“The U.S. side, out of selfish interests, holds on to the zero-sum mentality and keeps strengthening military deployment in the Asia-Pacific,” Mao Ning, a Chinese foreign ministry spokeswoman, said at a news conference in Beijing on Thursday. “This would escalate tensions and endanger peace and stability in the region. Regional countries need to remain vigilant and avoid being coerced or used by the U.S.”

The new agreement allows the United States to put military equipment and build facilities in as many as nine locations across the Philippines, which would lead to the biggest American military presence in that country in 30 years.

“This is an opportunity to increase our effectiveness, increase interoperability. It is not about permanent basing,” Mr. Austin said in Manila. “It is a big deal. It’s a really big deal, in that, you know, it provides us the opportunity, again, to interact a bit more in an effective way.”

The last American soldiers left the Philippines in the 1990s, and the country’s Constitution now bars foreign troops from being permanently based there.

In November, a Philippine general identified five possible sites for the agreement. The announcement on Thursday mentioned nine, though Mr. Austin and his aides did not publicly say where the additional four sites would be located. Randall Schriver, a former assistant secretary of defense for the Asia-Pacific region, said in an interview that he thinks the four sites are on the northern island of Luzon, in the southwest province of Palawan and part of the old U.S. military facility at Subic Bay.

Mr. Schriver added that the Pentagon’s aim is to get at least one site that each of the U.S. armed services — the Army, Navy, Marine Corps and Air Force — could use as a point for surging forces, if necessary. They would not just be air bases, and a big question is how much construction would be needed to get each one ready.

The sites would likely be incorporated as soon as possible into the U.S. military’s regional exercise schedule, and the Pentagon could leave equipment behind rather than bring it back to home bases, Mr. Schriver said.

The agreement extends the Pentagon’s forward presence in the Indo-Pacific region — in addition to forces in Australia, South Korea, Japan and Guam, military officials said.

“Sites could potentially be used for a wide range of missions such as joint military training, disaster relief and humanitarian efforts, and combined exercises,” said Lt. Col. Martin J. Meiners, a Defense Department spokesman.

One of the most important activities at the bases would probably be logistics — storing fuel, ammunition, spare parts and equipment, said current and former military officials, including some who served in the Philippines.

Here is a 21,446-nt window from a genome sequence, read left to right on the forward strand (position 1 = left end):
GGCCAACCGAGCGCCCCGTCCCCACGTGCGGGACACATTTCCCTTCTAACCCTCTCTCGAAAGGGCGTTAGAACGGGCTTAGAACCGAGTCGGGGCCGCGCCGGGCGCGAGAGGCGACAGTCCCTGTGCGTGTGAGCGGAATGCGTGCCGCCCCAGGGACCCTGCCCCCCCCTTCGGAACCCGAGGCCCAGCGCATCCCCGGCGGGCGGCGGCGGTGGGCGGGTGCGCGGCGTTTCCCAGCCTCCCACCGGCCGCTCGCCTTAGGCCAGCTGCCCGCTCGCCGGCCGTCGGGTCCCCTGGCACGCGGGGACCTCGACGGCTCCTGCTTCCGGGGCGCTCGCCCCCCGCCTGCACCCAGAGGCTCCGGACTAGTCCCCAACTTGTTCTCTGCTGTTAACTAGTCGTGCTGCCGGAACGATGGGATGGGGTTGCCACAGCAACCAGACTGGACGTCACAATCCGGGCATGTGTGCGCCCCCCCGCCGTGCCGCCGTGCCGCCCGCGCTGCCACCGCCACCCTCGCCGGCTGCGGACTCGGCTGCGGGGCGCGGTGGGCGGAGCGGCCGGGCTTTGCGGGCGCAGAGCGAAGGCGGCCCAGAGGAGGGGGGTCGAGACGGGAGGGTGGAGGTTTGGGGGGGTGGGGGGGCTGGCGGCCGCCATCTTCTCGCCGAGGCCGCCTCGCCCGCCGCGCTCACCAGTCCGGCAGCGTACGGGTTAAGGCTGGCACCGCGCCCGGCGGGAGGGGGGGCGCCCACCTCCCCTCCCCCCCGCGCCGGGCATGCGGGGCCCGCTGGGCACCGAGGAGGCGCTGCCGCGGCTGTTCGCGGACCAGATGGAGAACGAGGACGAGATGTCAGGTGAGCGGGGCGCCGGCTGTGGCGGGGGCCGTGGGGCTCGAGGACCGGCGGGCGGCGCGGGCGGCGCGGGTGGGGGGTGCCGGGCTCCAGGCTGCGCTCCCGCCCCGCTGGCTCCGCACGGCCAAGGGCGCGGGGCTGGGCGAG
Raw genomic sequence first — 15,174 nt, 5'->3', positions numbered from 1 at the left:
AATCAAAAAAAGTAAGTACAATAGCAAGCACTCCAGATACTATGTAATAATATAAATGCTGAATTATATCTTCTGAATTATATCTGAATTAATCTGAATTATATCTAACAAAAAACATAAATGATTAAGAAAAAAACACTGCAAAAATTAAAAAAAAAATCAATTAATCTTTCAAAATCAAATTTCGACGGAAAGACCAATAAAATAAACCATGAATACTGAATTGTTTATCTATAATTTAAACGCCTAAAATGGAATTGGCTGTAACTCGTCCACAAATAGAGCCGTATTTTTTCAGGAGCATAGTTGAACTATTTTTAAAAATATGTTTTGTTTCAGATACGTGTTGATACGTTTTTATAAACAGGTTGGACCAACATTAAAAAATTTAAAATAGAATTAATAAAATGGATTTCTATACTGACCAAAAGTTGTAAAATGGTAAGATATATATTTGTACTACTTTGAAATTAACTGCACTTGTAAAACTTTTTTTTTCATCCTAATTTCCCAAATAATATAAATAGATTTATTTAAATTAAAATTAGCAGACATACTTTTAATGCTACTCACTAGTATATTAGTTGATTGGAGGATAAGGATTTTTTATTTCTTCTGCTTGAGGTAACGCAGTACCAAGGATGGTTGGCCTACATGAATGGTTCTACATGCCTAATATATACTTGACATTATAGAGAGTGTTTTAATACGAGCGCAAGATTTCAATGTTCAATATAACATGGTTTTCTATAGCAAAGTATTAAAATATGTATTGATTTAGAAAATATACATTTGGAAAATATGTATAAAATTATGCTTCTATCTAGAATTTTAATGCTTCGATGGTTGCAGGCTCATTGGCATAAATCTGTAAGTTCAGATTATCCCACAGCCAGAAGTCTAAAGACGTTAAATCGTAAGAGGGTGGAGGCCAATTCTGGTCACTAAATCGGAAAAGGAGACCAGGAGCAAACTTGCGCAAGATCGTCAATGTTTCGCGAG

Pentagon officials said on Thursday that the military was working out the details of how many U.S. military forces would be located at the bases at any given time, how long those rotational tours of duty would be, and what the troops would do once they were there.

By adding to the Pentagon’s vast logistics network, the agreement makes it more difficult for an enemy to target U.S. supply hubs in the region.

“Logistics wins battles and campaigns and wars,” said David Maxwell, a retired Army Green Beret commander who served in the Philippines.

In the early 1990s, the United States had nearly 6,000 troops permanently based in the Philippines. Officials said under the new basing plan, that figure would be dramatically lower, with a combination of uniformed U.S. service members, American civilian contractors, and local Filipino contractors and security personnel.

“Our actual presence will be very limited and temporary,” said Joseph H. Felter, a former top Pentagon official on Southeast Asia who now directs Stanford University’s Gordian Knot Center for National Security Innovation.

In other parts of the world where U.S. forces are temporarily based, such as in Iraq, Syria and Somalia, military deployments of six months to one year are common, but the length of tour duties varies, officials said.

In any war, operational and supply bases would be among the first targets an enemy would try to strike. Mr. Maxwell said a key to the bases’ success will be what kind of air and missile defense systems are deployed to protect them against possible Chinese ballistic or cruise missile attacks, or warplanes dropping precision-guided bombs.

“If China is going to try to take steps with its missile arsenal to take out locations where the U.S. projects forces, it now has more targets it would have to deal with,” Mr. Stokes said. “China has a big missile arsenal and many aircraft, but this still presents it with a bigger problem.”

Sumber: www.nytimes.com